By Scott Wilson
Saturday, April 10, 2010; A01
No matter whom President Obama puts forward as his next Supreme Court nominee, the White House is anticipating a fight within the sharply divided Senate, one made even more fractious by election-year politics.
Court nomination fights have traditionally served to electrify each party's voter base, and the confirmation process to fill the seat of departing Justice John Paul Stevens will come as members of Congress are accelerating their reelection campaigns.
Since Obama nominated Judge Sonia Sotomayor to the court in June, the political climate has become far stormier, in no small part because of his effort to secure health-care reform legislation and Republicans' near-united stand against the president's proposals.
Many Republicans regard continuing opposition to Obama's agenda as their best hope to pick up seats in the November midterm elections, and Democrats are a vote short in the Senate of being able to avoid a filibuster that has been used only once in a Supreme Court nomination fight.
Meanwhile, the Sotomayor confirmation process has given the White House momentum heading into this one, including a short list of vetted candidates, and presidential aides are confident in their ability to successfully navigate the weeks ahead.
Their chief concern is how quickly the Senate will act; they fear that Republican delays could push the confirmation process past the August recess and fully into the fall campaign season.
"In a way, it's premature to say how this will unfold until we know who the nominee is going to be and what record they will bring to the process," said Robert Dallek, a presidential historian. "But the one thing I am sure of is that it won't be an appointment that flies through the Judiciary Committee and the Senate without some extremely contentious debate."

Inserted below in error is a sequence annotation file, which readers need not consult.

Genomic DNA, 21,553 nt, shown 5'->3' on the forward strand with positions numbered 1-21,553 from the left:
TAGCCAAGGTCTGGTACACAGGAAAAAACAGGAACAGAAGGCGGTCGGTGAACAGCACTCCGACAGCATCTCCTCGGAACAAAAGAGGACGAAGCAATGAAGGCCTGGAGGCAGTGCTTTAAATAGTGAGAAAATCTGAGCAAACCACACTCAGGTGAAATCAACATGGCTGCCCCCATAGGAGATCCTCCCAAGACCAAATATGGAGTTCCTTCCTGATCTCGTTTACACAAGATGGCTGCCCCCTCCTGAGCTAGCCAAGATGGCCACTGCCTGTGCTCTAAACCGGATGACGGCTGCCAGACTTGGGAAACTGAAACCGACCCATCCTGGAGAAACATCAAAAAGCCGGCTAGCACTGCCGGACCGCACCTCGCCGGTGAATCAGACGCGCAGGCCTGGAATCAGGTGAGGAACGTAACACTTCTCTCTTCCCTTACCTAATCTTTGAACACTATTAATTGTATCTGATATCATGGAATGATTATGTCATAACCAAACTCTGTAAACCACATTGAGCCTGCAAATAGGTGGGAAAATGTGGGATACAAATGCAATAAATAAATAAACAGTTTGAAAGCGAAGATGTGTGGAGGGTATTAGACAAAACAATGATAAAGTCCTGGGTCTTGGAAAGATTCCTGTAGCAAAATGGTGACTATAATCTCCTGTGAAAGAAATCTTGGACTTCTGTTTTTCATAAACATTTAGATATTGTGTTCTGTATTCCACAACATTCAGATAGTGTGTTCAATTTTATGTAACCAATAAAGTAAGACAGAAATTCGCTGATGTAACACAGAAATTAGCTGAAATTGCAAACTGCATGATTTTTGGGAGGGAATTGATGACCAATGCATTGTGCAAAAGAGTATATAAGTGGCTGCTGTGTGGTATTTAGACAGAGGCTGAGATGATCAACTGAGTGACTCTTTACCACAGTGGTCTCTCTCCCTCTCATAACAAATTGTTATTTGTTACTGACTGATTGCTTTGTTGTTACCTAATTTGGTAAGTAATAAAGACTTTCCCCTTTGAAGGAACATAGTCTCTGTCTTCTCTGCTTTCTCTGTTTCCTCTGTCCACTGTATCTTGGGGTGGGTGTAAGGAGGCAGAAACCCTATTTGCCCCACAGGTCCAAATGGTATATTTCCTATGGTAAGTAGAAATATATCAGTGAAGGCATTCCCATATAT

Bill Clinton was the last president to fill a Supreme Court seat in a midterm election year, in 1994, and his choice, Judge Stephen G. Breyer, was confirmed 87 to 9. After Obama nominated Sotomayor to replace retiring Justice David H. Souter, the Senate confirmed her by a vote of 68 to 31.
Neither of those nominations changed the liberal-conservative balance on the nine-member court, which often decides the most controversial issues by a single vote. Similarly, Obama will not be making a "balance-upsetting pick" in replacing Stevens, said a senior administration official, suggesting that the choice should inspire "less of a battle mentality" than if a conservative justice were retiring.
Administration officials say they are prepared to move faster than they did on the Sotomayor selection because many of the leading candidates have already been vetted, including three whom Obama interviewed as finalists.
"Obviously, it helps that we've been through the process once before," the official said, speaking on the condition of anonymity to discuss internal White House thinking. "We're not starting from scratch this time."
Obama nominated Sotomayor on June 1, and the Senate confirmed her by the August recess, despite delays that arose over her past remarks suggesting that, in some circumstances, Latinas make better judges than do white men.